Many saw the decision as an expression of the spirit of Nationalism that was intensifying at the time. Others saw it as an expression of petty personal ambitions between those who wanted Irish Football’s headquarters to be in Dublin and those who wanted it to remain in Belfast.

The reality is certainly much more complex. We’re dealing with humans after all. Regardless of the motivations behind the split, the decision from the Southern Associations to forge a separate path was final despite repeated efforts by the IFA to restore the peace.

While the IFA’s attempt to restore a united Ireland was admirable, it was in the end futile. The South was determined to create a separate identity.

It is interesting to pause here and discuss the full ramifications of the decision to establish a separate Southern footballing body. The decision meant that Ireland had two football associations claiming to represent the whole of the island, each competing internationally under the name ‘Ireland’ and selecting players from both the rival national leagues, which were also split at this time.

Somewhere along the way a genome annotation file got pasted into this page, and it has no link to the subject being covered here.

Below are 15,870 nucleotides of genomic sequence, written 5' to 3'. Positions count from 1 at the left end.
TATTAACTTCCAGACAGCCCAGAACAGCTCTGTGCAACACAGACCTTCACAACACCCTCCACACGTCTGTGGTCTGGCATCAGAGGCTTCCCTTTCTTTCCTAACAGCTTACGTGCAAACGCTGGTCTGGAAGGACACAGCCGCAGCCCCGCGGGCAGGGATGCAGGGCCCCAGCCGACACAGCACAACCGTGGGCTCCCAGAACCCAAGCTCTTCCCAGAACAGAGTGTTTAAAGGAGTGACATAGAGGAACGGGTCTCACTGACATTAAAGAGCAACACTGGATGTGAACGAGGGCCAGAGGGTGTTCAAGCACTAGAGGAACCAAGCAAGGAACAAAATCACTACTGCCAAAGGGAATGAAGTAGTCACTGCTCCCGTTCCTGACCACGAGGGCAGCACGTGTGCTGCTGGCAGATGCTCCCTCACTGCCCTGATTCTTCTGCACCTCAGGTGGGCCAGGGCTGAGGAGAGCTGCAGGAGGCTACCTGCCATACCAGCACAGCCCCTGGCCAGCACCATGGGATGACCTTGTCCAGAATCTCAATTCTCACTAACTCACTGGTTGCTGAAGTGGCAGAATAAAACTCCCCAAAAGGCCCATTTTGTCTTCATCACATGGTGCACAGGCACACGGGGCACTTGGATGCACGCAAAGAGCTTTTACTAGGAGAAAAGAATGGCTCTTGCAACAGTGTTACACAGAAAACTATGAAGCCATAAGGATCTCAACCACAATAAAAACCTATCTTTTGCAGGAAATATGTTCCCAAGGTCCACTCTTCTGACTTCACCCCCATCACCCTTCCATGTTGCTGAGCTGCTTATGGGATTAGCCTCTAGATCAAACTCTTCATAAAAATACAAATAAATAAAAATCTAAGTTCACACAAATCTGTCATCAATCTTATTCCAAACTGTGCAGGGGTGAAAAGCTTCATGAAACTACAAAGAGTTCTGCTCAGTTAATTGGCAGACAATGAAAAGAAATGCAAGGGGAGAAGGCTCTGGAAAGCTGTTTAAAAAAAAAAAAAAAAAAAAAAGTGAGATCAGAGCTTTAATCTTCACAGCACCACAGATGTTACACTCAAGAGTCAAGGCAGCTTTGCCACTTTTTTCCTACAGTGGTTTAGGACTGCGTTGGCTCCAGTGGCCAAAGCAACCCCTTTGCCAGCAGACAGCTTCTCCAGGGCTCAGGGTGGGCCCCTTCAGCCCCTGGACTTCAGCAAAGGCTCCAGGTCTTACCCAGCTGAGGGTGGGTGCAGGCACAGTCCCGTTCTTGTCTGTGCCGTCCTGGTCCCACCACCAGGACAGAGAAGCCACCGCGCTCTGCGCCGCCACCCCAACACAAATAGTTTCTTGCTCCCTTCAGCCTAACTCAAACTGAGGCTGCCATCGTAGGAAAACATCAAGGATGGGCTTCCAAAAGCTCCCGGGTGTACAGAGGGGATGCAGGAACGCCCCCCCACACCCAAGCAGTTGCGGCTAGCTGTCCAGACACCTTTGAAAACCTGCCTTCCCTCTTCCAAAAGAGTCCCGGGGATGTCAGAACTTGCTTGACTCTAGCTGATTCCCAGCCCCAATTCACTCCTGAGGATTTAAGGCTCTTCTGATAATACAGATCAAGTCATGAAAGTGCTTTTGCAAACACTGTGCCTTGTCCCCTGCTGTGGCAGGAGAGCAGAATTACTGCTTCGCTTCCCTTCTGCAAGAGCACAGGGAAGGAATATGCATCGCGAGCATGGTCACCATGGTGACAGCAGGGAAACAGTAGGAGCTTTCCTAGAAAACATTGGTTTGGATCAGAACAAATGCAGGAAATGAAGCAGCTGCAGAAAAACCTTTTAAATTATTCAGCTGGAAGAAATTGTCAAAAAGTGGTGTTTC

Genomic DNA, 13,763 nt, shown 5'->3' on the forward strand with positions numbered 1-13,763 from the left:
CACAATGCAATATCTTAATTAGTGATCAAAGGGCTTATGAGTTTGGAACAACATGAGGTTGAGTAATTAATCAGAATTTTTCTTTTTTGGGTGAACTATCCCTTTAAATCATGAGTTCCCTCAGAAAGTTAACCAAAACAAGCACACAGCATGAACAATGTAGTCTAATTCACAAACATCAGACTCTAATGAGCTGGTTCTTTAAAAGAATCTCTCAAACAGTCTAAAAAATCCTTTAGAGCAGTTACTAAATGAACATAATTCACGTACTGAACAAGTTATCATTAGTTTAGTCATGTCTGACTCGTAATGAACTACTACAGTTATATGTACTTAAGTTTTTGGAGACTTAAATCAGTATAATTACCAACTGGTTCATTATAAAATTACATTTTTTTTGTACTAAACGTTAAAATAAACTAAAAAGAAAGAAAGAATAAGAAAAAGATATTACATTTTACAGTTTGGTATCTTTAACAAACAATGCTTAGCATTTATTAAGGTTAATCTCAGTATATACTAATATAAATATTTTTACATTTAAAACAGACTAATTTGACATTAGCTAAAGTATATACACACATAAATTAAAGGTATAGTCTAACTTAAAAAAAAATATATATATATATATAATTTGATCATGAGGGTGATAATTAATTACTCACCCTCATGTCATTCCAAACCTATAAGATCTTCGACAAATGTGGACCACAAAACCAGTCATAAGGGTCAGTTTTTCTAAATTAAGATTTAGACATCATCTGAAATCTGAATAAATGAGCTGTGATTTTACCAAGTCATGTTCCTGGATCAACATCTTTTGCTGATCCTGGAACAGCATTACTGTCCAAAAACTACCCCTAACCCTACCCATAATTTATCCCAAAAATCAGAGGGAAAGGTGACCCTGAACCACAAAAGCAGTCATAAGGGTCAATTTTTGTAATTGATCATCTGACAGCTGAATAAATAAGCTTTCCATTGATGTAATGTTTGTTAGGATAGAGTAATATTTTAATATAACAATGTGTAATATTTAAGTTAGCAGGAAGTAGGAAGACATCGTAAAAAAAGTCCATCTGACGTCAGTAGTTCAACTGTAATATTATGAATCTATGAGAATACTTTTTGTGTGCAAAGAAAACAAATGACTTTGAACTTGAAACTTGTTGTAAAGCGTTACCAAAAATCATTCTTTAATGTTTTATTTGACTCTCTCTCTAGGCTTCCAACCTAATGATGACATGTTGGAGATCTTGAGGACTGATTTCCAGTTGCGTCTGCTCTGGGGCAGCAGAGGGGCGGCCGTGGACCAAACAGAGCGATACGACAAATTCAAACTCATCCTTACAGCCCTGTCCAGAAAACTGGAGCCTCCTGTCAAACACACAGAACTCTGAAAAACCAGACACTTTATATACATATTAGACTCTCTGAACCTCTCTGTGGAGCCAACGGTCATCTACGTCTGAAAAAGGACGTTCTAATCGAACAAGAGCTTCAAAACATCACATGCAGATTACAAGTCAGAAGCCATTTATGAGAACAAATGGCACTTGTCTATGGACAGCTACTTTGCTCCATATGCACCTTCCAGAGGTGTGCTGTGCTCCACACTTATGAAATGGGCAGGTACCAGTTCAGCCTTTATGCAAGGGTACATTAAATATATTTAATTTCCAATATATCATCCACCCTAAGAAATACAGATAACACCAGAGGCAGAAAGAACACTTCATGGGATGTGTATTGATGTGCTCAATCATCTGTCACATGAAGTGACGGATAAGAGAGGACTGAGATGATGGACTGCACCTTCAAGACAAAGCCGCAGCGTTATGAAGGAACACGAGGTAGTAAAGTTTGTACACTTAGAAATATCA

It is at this traumatic point that we shall end.

We began the piece optimistically discussing Ireland’s great triumph in 1914 and have sadly ended with a story of division and political tensions.

Next week we will look in depth at the attempts of both federations to lay claim to the Irish footballing landscape. It is a story of external intervention, Olympic games and great disputes. Ultimately it is a story of how the Northern and Southern football federations exist in their current form. It is a story that fans of Irish football both North and South cannot afford to miss.

Conor Heffernan, Pundit Arena.